Nutrition Today Features Work of Teachers College Professor | Teachers College Columbia University

Skip to content Skip to main navigation
Teachers College Newsroom

Teachers College Newsroom

Skip to content Skip to content

Nutrition Today Features Work of Teachers College Professor

Nutrition Today explored the work of Dr. Joan Gussow, Mary Swartz Rose Professor Emerita of Nutrition Education at Teachers College.

Nutrition Today explored the work of Dr. Joan Gussow, Mary Swartz Rose Professor Emerita of Nutrition Education at Teachers College. Dr. Gussow pioneered the concept of food sustainability, promoting a diet that is healthy not only for the individual but the planet as well. Dr. Gussow is still on the forefront of this movement promoting the advantages of whole foods, eating locally produced food, and growing your own food. Gussow stresses the dangers of monoculture, which makes it more likely that a blight can wipe out a whole crop. She gives the example of the potato; Peruvian Indians knew and used 3,000 different varieties of the potato plant while only 6 are grown commercially in the United States today. Similiar conditions caused the Irish Potato Famine, which destroyed much of the country's food supply.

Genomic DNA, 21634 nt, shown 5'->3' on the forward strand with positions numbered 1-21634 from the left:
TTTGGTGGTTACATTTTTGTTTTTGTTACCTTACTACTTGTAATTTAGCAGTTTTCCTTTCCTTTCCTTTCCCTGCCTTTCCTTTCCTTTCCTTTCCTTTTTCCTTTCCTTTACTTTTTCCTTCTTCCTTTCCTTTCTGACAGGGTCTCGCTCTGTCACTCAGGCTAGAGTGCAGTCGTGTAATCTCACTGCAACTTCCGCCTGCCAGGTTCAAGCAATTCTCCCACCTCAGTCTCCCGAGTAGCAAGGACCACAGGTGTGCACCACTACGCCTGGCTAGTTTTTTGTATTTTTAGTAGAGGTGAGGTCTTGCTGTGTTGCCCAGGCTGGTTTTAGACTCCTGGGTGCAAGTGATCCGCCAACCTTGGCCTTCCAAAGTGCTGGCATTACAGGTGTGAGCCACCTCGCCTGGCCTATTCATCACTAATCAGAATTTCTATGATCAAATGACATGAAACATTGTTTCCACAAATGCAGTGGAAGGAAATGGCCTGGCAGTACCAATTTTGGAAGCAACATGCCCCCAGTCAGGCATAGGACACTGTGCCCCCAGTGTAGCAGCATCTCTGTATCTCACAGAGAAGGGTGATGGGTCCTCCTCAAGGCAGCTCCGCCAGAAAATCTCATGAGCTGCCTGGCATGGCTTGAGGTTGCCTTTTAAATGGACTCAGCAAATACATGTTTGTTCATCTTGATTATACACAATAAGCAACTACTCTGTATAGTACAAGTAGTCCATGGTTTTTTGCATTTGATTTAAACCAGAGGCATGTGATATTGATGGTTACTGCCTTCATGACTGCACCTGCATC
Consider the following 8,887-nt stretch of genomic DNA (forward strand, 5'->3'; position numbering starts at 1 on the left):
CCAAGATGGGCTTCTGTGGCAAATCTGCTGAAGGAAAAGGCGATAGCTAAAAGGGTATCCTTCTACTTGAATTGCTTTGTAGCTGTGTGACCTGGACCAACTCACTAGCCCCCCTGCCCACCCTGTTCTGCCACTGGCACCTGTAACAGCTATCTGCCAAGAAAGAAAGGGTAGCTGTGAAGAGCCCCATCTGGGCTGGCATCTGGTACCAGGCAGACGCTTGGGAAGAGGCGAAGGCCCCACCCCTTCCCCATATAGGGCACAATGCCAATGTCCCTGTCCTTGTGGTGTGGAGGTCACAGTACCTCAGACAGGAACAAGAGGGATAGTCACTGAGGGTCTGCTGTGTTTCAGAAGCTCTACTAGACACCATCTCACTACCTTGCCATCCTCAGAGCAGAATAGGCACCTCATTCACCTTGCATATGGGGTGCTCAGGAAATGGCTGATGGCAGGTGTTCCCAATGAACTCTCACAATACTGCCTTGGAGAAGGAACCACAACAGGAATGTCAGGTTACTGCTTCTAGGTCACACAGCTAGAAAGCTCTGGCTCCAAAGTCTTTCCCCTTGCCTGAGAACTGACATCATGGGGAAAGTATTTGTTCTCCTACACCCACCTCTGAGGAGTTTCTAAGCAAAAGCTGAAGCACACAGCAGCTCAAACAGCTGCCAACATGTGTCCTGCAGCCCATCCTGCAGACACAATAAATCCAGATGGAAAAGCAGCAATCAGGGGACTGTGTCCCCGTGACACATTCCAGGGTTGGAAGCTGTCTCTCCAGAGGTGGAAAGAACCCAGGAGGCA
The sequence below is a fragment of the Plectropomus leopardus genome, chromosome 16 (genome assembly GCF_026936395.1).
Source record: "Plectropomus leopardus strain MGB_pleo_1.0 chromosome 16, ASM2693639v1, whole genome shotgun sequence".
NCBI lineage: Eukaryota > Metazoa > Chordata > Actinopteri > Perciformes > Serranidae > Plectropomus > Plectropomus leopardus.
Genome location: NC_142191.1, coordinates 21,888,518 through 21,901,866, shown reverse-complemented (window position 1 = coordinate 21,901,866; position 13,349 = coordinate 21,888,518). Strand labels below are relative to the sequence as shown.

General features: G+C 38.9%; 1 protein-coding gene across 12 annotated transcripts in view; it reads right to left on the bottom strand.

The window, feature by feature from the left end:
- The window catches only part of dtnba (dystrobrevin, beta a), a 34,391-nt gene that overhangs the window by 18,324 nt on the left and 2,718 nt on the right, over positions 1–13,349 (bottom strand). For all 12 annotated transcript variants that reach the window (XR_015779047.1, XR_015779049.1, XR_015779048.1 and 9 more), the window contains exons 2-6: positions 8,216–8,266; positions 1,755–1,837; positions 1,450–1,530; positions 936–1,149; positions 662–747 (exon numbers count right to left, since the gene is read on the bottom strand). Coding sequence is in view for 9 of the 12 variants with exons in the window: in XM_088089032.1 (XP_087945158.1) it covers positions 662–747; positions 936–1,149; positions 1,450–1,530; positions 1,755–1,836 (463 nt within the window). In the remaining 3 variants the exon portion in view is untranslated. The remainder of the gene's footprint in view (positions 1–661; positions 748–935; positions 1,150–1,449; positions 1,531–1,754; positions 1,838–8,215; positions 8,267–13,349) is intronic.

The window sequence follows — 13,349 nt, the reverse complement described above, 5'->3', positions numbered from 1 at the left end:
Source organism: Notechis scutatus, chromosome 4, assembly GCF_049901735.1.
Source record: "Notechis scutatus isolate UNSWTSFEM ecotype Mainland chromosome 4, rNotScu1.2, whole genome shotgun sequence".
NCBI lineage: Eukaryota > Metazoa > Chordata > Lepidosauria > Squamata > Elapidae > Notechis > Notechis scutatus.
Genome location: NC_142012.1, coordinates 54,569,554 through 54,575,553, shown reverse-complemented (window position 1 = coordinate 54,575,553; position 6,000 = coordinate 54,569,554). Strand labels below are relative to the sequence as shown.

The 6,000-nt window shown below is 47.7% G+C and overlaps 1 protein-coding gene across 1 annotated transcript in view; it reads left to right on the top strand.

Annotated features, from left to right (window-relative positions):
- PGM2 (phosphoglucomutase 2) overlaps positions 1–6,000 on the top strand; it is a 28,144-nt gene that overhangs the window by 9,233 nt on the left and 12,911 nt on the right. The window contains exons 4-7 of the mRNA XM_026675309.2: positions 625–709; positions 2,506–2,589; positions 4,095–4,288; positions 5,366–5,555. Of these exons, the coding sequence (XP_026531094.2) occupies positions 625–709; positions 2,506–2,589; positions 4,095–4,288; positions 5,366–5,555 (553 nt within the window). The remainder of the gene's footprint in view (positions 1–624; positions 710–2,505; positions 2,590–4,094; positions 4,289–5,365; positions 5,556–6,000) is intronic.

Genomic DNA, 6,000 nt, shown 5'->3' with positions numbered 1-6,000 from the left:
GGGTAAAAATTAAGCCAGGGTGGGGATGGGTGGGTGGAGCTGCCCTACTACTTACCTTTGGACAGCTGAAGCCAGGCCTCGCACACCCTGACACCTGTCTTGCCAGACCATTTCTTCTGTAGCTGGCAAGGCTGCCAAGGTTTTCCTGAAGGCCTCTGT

Education is an important part of the food sustainability movement. Two programs, LIFE (Linking Food and the Environment) and EarthFriends, work with children to make healthier, more sustainable food choices.

The article, entitled "Moving Toward Healthful, Sustainable Diets" appeared in the Month May edition of the Nutrition Today.

Published Thursday, May. 8, 2003

Nutrition Today Features Work of Teachers College Professor

Nutrition Today explored the work of Dr. Joan Gussow, Mary Swartz Rose Professor Emerita of Nutrition Education at Teachers College. Dr. Gussow pioneered the concept of food sustainability, promoting a diet that is healthy not only for the individual but the planet as well. Dr. Gussow is still on the forefront of this movement promoting the advantages of whole foods, eating locally produced food, and growing your own food. Gussow stresses the dangers of monoculture, which makes it more likely that a blight can wipe out a whole crop. She gives the example of the potato; Peruvian Indians knew and used 3,000 different varieties of the potato plant while only 6 are grown commercially in the United States today. Similiar conditions caused the Irish Potato Famine, which destroyed much of the country's food supply.

Education is an important part of the food sustainability movement. Two programs, LIFE (Linking Food and the Environment) and EarthFriends, work with children to make healthier, more sustainable food choices.

The article, entitled "Moving Toward Healthful, Sustainable Diets" appeared in the Month May edition of the Nutrition Today.

How This Gift Connects The Dots
 
Scholarships & Fellowships
 
Faculty & Programs
 
Campus & Technology
 
Financial Flexibility
 
Engage TC Alumni & Friends